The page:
Interview with a Thru-Hiker

Name: James Robert Todd
Hails From: Philadelphia (Last known address - La Paz, Bolivia)

Jim is animated and contemplative, quick to make obscure references, often impersonating and imitating, seldom pausing in his speech for long. He is quite thoughtful, often relating current circumstances to his past experiences. He is extremely culturally aware as a result of his extensive traveling. He offers a one- to two-word review of each country that he mentions - "OK," "quite nice", "good", "dangerous." He has a full, hearty laugh that he exercises often, in reaction to others' statements as well as his own.

On why he's hiking the Appalachian Trail:

I've wanted to do this for 20 years. If I don't do this now, I'll never do it! I've done portions over the years - a lot of Maine, Vermont, New Hampshire. I'll be out [on the AT] for 5 1/2, 6 1/2 months, regardless of where I end up.

On extent of planning for hiking the Appalachian Trail:

I didn't put that much into this. I'd thought about it or years, but I only had about a month to prepare. I called some old friends in Philly and they gave me some tips. I got back into the country around March 1st, and I did all of my planning after that.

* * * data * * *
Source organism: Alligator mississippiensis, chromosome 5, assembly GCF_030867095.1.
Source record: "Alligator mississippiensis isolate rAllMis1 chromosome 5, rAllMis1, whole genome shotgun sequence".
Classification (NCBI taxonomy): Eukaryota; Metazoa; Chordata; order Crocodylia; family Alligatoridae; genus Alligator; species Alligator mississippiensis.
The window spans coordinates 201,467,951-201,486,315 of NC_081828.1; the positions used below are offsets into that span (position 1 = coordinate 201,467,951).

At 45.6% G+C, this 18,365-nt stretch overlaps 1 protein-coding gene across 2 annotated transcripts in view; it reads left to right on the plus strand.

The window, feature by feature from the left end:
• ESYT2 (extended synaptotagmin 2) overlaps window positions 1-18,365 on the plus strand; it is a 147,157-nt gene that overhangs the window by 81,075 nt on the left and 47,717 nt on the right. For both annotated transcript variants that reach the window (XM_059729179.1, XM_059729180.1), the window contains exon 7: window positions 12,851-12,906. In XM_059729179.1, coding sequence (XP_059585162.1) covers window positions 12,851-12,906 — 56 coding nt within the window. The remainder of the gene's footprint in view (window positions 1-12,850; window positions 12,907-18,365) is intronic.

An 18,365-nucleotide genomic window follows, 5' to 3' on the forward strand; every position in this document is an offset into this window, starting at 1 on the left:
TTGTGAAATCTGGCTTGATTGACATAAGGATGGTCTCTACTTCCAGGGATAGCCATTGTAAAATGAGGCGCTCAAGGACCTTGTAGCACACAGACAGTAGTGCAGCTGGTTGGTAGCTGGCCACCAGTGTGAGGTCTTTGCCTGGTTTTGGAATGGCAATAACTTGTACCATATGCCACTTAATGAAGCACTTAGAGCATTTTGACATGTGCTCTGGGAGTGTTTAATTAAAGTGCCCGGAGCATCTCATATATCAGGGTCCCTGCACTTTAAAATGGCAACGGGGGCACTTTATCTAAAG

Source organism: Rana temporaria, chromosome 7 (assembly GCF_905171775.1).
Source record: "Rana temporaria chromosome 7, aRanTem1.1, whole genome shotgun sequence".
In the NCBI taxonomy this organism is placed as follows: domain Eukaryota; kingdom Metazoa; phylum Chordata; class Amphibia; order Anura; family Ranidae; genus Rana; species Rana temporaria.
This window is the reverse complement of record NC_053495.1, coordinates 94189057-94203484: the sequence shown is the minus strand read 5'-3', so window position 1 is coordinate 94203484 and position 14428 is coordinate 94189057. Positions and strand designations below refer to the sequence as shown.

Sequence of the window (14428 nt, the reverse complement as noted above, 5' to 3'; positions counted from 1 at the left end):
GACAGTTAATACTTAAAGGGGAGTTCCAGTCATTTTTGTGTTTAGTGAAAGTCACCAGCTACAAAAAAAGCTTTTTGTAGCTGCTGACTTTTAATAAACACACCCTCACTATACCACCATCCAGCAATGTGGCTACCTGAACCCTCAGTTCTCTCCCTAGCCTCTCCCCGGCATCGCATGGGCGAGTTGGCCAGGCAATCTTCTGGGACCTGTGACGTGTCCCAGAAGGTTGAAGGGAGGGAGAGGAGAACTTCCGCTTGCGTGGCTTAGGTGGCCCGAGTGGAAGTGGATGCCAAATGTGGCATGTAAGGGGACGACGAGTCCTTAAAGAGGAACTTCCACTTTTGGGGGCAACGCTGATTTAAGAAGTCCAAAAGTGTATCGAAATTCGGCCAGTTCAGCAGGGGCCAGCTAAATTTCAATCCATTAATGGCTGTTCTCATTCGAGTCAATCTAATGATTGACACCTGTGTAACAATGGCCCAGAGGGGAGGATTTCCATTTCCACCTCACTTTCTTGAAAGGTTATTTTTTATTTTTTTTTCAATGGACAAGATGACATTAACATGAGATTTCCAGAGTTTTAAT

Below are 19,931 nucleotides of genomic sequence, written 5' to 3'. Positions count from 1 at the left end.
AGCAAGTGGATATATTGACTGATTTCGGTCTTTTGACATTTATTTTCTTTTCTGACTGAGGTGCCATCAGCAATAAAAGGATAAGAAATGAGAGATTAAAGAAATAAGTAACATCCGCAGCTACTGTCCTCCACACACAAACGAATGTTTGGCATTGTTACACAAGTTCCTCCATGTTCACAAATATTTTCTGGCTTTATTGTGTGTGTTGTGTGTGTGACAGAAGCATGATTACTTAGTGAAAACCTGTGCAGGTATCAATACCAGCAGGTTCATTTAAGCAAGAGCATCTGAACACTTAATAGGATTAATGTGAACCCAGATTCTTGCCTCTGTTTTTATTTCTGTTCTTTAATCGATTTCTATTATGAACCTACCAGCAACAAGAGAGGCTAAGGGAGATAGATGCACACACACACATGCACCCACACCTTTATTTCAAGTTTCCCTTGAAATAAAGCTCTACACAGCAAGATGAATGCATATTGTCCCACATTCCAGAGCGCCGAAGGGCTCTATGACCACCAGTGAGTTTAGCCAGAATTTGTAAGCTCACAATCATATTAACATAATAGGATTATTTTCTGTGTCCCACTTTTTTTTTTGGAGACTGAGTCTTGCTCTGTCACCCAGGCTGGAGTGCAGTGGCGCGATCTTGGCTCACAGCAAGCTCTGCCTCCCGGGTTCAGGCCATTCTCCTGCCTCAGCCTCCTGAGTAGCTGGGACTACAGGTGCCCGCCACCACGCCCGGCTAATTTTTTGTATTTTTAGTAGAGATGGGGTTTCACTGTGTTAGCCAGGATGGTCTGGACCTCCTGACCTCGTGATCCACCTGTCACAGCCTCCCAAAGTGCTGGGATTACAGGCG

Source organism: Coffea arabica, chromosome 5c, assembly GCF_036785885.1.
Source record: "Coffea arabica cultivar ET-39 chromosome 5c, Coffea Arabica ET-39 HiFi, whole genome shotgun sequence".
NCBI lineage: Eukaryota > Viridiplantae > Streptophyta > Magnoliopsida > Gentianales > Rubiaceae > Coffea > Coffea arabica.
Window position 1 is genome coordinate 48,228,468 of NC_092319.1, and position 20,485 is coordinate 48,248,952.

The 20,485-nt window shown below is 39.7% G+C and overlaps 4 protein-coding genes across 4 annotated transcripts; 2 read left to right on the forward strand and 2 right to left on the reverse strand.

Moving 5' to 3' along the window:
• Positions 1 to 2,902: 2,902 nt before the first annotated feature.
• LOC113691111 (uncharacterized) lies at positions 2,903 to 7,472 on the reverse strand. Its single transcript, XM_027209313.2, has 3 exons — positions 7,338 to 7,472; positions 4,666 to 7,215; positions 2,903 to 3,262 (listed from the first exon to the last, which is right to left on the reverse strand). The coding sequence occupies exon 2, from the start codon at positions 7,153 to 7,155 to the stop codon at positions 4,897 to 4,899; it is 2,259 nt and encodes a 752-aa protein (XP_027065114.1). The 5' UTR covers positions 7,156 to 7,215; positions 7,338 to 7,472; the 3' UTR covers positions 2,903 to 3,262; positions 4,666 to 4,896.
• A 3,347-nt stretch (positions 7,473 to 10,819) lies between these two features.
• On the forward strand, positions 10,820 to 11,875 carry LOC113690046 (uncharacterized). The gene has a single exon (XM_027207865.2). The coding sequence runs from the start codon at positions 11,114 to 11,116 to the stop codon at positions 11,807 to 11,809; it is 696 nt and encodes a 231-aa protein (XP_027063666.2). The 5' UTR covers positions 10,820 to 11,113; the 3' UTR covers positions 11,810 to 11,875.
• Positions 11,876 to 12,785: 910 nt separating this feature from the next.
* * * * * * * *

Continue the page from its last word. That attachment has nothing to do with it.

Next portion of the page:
On equipment he brought (or didn't) on the AT:

I would like better boots! My boots really suck. I need a better pack. It's 15 years old, one of the first generation internal frames. The only thing that I brought too much of is spices. I can work on that with my mail drops.

Random phrases picked up in conversation:

"Traveling is hard work. I haven't done much in the U.S." "This trail should be a lot safer than anything [in South America.]" "I wish I were in better safe. I'll be in shape in a month or this will kill me." "I'll either go back to work or I'll go to Bangkok."

He tells of his backpacking in Central and South America, his treks through Africa, of bandito attacks and muggings. He relates one experience where he left a Discotheque in Bogota at 4 in the morning and found himself being held up at knife point by four muggers. He gave them $15 and his watch, and they started to run. He chased them a few blocks, when they turned around and began to chase him. They repeated this cycle until Jim realized that it was a cheap watch, and he really didn't care.

Jim will certainly finish the Appalachian Trail.